From this insight resulted a number of tasks that were initiated during this project: In addition to the technical requirements regarding the digitisation of different source material, questions concerning archival collection and publication strategies as well as reflections on the archive as a public space and its self-conception ensued.
AV-archives portray only part of the public in their collections; with a social and media change sources are created that document significant parts of the public but are not present in archives.
In the course of the project "Wiener Video Rekorder" a collection of a total of around 3.000 private videos from the early 1980s to the 2000s could be assembled.
The now available holdings are to be classified as a closed collection, which was developed under specific circumstances during a limited time period. This collection deigns a look at a particular source type, conveys content that had previously not been available in an archive on such a broad scale – on a national or international level – and in its entirety represents an addition to published and public sources – general statements should however always include the collection's genesis.
These privately produced sources are currently (still) available, but will not survive in their variety due to their properties, which – if it is not actively prevented – will result in a restriction of the recorded image.
The project "Wiener Video Rekorder" has clearly shown that the state of conservation of private holdings is consistently worse than that of comparable media formats from archives, which are stored under climatic conditions suitable for audio-visual media and manipulated according to professional requirements. The time frame for digitisation of video formats is very restricted due to the source's properties and the obsolence of playback devices; this applies especially to recordings from the private domain.
AV-archives define the image of the present for future generations: not everything can be preserved, but the necessary selection should be based on documented strategies.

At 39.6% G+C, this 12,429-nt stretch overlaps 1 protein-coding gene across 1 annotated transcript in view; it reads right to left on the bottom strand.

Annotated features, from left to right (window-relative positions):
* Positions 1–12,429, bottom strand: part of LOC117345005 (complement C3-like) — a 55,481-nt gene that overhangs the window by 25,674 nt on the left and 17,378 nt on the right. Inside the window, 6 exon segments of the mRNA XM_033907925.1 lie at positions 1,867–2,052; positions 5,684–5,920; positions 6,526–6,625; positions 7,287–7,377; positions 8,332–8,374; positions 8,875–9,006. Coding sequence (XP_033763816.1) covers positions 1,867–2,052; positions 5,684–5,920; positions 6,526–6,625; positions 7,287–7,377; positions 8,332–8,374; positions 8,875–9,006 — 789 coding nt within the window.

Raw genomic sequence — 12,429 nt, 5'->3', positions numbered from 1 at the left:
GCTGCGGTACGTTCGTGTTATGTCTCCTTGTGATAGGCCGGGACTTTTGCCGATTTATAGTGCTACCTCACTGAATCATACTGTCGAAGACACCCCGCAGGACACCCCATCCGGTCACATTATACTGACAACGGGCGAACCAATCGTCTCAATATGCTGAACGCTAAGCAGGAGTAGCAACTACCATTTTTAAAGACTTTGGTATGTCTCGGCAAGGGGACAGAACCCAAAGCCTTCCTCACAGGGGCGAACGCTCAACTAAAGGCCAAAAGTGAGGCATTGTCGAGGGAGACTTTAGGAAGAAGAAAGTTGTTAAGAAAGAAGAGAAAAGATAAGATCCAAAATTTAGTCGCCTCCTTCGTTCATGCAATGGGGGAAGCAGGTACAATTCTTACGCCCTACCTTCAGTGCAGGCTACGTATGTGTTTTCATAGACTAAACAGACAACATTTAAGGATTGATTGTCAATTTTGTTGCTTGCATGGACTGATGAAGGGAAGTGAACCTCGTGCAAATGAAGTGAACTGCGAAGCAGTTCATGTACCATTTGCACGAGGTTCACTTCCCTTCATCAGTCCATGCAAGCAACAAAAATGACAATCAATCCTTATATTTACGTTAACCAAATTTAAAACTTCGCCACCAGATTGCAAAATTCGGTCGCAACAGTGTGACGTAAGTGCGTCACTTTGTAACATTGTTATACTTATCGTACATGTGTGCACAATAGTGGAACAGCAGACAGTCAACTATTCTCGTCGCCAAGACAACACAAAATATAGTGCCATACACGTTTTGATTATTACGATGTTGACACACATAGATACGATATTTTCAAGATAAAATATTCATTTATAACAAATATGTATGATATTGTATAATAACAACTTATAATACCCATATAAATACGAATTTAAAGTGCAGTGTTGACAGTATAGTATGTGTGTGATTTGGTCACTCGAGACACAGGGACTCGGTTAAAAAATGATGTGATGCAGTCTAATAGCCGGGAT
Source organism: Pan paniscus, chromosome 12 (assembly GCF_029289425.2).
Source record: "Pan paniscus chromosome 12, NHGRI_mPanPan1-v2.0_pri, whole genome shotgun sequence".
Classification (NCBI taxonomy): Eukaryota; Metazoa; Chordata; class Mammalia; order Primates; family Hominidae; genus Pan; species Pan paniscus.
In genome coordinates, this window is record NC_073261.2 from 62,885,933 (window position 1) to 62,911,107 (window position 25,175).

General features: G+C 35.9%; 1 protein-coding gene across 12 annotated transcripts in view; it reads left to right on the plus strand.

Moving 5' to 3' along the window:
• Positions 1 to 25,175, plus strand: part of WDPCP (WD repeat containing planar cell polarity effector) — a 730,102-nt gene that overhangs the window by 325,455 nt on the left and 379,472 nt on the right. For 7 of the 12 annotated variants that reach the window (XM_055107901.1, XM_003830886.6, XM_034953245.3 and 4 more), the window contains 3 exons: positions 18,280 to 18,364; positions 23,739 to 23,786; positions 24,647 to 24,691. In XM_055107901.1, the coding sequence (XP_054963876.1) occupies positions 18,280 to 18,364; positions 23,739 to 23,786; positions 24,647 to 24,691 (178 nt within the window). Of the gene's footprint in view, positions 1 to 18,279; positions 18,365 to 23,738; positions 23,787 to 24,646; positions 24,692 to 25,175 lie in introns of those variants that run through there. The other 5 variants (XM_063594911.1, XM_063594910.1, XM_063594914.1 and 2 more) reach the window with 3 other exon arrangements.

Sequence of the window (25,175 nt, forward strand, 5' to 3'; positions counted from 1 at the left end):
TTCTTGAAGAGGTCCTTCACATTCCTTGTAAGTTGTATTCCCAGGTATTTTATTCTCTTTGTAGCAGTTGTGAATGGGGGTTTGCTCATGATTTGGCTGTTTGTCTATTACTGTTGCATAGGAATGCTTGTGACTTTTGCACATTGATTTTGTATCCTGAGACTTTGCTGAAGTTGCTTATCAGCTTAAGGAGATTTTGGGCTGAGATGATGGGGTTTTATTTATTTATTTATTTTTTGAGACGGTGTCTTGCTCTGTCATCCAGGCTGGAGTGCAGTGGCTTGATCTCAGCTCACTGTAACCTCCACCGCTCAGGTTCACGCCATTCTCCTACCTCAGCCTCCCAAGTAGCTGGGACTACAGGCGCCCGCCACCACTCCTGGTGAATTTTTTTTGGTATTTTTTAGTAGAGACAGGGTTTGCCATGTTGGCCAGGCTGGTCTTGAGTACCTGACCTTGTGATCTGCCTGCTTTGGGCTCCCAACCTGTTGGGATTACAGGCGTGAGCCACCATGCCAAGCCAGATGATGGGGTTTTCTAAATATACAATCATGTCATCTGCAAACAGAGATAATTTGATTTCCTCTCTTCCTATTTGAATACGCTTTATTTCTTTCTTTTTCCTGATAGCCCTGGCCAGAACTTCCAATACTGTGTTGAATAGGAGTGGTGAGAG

The project "Wiener Video Rekorder" has shown limits to curating collections from the private domain. Many of the transmitted sources are subject to a certain randomness (but in their entirety nevertheless permit statements) and divers selection processes both on the side of the producers and the archives:
- selection of what is privately recorded
- selection of what is privately preserved
- selection of what is given to an archive
- selection of what the archive includes in the collection
- selection of what is digitised and long-term archived
The selection process on the side of the producers in particular can hardly be affected or documented by archives. What is eventually preserved in an archive is therefore just a segment, which is only in part based on a specific collection strategy.
Furthermore, it has become apparent through the course of the project that the collection strategy in this area is highly dependent on personal contact to producers – an undertaking that can scarcely be incorporated into the daily operations of an archive. Here, specific collection projects (conceivably with different emphases) are needed on a regular basis. For lack of internationally comparable projects a statement about the extent to which the present collection is representative for the source and the time period is only possible to a limited extent. Here, follow-up projects for comparisons would be of interest.
The easy availability of AV-sources owing to publishing strategies by AV-archives prompts the scientific study of this type of source, which is currently still underrepresented compared to the importance these media have for the public.
Due to the online availability of segments from the collection, the barrier for studying these holdings has decreased. Regarding the entire collection it has to be recorded, however, that linking publishing strategy to ethical principles and leaving the decision on the extent of accessibility to the bearers tends to result in restricted access. Here, the desire of researchers (and archives) to find (and make accessible) as much as possible online is opposed to the bearers' wish for preservation of privacy.
Strategies regarding collection acquisition focussed on the following points:
- Collection calls through media partners (print media, radio)
- Contacts to relevant associations (e.g. film amateurs)
- Contact with relevant institutions (e.g. district museum, Austrian Film Museum)
- Private contacts